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I've seen questions before such as "What is the best open-source equivalent for Mathematica?", but that specific question (and that line of inquiry in general) cares more about the computer algebra system and less about the core language and its unique and powerful features.

My interest in Mathematica come from a slightly different angle--namely, I find a tremendous amount of value in the power and flexibility of the *language* that Mathematica implements (I think of it as a slightly less scary looking syntax for Lisp with some very novel additions such as the powerful pattern matching system).

**Are there any projects that have made a concerted effort to build a Mathematica-the-language work-alike instead of focusing on the Computer Algebra System?**

Mathics is the closest project I've found so far (since it does, in fact, try to stay faithful to Mathematica syntax where it can), but even it pitches itself as a computer algebra system. And it was written in Python, which isn't bad by itself, but it sets itself up to not be as fast as Mathematica for computationally intensive tasks.

It seems to me that Wolfram Research would actually benefit tremendously from having an even bigger programmer community around Mathematica as a language and developer platform, because more packages would be produced to solve more off-the-shelf programming problems (just like almost any other programming language).

An open (or at least freely available) implementation of the core programming language wouldn't even dilute their secret sauce which I would say primarily lies in Mathematica's base of mathematical rules and algorithms, in the scientific computing tools that they've bundled into one enormous and broad package, and into the insanely well-integrated notebook experience that they should have no trouble keeping ahead of any kind of open source project.

16"Nope" is perhaps too short an answer for such a long question. But nonetheless is true. – Dr. belisarius – 2012-04-19T04:29:36.690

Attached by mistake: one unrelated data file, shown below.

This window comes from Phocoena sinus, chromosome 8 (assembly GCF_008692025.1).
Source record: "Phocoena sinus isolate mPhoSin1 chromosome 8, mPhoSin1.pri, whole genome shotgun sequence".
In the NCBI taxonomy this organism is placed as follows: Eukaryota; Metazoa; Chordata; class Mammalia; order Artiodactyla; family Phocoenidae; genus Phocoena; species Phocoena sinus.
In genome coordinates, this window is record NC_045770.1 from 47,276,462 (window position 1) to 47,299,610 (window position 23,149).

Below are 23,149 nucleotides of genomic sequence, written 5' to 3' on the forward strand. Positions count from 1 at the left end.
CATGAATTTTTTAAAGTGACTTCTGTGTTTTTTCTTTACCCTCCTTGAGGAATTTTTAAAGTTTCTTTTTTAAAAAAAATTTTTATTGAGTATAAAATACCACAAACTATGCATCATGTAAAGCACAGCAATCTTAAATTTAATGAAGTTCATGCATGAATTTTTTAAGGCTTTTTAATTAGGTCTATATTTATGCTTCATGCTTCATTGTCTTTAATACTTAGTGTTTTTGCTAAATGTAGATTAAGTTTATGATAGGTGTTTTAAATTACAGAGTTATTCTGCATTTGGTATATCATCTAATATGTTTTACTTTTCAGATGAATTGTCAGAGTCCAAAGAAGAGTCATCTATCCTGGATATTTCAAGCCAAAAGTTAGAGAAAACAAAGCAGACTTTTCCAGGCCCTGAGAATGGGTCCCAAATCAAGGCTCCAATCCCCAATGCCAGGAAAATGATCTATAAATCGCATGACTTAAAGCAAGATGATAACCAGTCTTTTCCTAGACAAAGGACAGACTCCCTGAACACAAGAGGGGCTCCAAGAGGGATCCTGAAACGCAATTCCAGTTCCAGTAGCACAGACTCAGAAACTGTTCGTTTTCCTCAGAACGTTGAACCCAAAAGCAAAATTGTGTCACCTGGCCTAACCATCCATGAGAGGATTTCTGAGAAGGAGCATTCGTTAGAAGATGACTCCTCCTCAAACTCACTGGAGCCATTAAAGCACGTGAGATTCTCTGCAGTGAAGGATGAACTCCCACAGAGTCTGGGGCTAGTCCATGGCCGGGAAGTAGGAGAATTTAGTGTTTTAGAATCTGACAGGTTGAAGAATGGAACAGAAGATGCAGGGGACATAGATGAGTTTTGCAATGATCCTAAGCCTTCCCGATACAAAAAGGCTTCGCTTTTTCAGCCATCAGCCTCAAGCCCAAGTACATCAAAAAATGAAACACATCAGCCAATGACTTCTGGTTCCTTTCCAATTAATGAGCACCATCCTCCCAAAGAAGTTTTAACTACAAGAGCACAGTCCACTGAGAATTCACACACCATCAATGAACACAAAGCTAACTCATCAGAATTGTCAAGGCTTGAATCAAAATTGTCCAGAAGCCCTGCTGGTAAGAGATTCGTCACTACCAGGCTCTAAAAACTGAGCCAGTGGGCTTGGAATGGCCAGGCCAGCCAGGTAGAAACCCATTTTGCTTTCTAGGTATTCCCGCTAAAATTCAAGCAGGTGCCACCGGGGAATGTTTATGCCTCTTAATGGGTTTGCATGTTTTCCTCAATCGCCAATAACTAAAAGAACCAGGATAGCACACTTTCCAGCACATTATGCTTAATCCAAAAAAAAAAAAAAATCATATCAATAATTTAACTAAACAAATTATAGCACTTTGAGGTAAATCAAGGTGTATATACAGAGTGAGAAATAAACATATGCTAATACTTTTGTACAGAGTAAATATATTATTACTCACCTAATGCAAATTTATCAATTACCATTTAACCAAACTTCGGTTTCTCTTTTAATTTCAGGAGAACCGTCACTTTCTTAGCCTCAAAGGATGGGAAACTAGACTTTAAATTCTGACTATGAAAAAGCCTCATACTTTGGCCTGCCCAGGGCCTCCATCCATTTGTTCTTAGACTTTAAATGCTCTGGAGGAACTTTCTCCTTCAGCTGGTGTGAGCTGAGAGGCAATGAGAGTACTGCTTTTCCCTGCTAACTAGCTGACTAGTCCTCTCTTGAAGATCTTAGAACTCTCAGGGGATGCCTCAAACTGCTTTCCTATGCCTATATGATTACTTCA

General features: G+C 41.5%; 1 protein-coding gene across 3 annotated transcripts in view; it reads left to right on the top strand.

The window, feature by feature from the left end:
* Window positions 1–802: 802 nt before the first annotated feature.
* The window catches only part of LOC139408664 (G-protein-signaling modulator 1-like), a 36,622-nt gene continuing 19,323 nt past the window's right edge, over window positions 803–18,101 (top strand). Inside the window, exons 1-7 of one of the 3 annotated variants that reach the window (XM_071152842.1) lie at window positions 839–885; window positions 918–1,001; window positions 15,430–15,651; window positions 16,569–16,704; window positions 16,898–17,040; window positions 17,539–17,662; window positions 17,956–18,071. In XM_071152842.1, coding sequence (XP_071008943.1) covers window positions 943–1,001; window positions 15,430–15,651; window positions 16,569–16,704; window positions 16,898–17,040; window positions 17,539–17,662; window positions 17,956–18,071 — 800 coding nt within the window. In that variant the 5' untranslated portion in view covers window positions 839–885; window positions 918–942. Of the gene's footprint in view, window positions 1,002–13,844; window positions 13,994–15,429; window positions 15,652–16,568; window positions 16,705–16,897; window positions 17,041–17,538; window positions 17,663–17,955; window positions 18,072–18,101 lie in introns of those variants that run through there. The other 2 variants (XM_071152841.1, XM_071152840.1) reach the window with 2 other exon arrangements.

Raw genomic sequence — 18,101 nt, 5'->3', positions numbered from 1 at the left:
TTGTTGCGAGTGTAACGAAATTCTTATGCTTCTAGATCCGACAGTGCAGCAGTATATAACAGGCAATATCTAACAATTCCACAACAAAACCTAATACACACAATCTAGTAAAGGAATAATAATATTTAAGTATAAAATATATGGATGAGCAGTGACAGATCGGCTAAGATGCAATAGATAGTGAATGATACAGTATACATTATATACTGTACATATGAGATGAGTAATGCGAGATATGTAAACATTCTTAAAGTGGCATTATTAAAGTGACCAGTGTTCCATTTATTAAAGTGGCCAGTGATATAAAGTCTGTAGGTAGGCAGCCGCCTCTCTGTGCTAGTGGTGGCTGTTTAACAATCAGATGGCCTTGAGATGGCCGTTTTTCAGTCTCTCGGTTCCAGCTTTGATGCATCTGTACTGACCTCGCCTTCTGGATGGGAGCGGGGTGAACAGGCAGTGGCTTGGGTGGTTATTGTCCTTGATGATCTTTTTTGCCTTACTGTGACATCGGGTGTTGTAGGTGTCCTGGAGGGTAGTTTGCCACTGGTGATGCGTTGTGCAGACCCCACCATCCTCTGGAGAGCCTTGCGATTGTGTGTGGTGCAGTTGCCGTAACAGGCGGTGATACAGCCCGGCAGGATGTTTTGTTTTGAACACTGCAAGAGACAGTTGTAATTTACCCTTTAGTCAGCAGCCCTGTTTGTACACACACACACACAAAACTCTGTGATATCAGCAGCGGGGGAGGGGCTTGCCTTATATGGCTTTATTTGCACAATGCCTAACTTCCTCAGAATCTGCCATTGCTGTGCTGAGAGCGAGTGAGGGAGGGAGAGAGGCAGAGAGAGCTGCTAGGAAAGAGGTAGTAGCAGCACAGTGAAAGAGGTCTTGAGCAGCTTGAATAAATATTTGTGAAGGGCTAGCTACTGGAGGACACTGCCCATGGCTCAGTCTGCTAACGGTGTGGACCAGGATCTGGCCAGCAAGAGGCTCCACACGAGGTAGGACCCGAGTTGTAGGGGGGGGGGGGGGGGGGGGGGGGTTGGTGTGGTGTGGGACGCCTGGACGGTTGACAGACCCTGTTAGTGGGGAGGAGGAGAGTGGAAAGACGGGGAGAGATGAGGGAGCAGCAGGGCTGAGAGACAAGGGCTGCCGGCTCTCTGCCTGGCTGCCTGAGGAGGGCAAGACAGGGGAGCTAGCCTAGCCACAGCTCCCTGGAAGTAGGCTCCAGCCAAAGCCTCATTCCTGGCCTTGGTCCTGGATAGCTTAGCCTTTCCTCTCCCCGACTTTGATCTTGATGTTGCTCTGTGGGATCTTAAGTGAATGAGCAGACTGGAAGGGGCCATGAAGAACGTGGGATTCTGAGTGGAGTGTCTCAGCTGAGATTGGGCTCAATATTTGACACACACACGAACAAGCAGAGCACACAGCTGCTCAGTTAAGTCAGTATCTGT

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It feels almost like flamebait on this site, but it's worth mentioning anyways, at the very least for future googlers: you may also want to look into Octave, the open-source equivalent to Matlab's language.

– BlueRaja - Danny Pflughoeft – 2012-04-19T10:00:00.46026@BlueRaja-DannyPflughoeft The question was asked specifically about Mathematica, which is sufficiently different from Matlab to make your comment of no relevance here, particularly given the context of the question. – Leonid Shifrin – 2012-04-19T11:01:54.080

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@sblom, you may find this interesting. In the first few paragraphs Stephen talks about a more freely available pure language aspect of Mathematica.

– None – 2012-04-19T11:24:17.610OP / @user21, just wanted to add a permalink to that post (as it is, indeed, interesting): https://reddit.com/r/IAmA/comments/qisot/im_stephen_wolfram_mathematica_nks_wolframalpha/c3xz8by?context=1#thing_t1_c3xxgx3

– ELLIOTTCABLE – 2016-03-21T11:18:24.663Exactly what is meant by "Mathematica-the-language"? Just what the Documentation Center includes under "Core Language & Structure"? If so, that would exclude string manipulation and graphics, among other things. – murray – 2016-06-30T14:24:43.350

Why would you even want such a thing to exist? It would be like distributing a counterfit pharmaceutical, when the real one is available inexpensively available for experimentation. – George Wolfe – 2012-10-08T01:58:47.433

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@GeorgeWolfe, I think it's more like a generic than a counterfeit. And inexpensive or not, the price tag even for the Home Edition (which I own) is high enough to disqualify Mathematica from participation in programming competitions like Google Code Jam. I really want to see a day where Mathematica has as rich of an ecosystem of shared packages as MATLAB has, and I believe that a free clone is very possibly part of the equation.

– sblom – 2012-10-09T03:56:44.477I see your point. – George Wolfe – 2012-10-10T03:05:00.933

3Pattern-matching, replacement rules, "conditional term rewriting," are the core features that set Mathematica apart (and 'above' IMO) from almost everything else on the planet (ok, there is Maude and maybe parts of Coq, but not much else). These features have nothing to do with syntax, with the libraries of solvers, with applications. Thankfully, they finally gave a name to the language itself ("Wolfram") so we can stop confusing the language with the applications. It's classic "form versus content," with Wolfram's being the form and Mathematica's being the content. – Reb.Cabin – 2018-09-20T12:48:05.580

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this is my attempt to mimic Mathematica syntax with C++ https://gitlab.com/yoshiF7d/math

– Hayashi Yoshiaki – 2020-01-26T21:15:11.310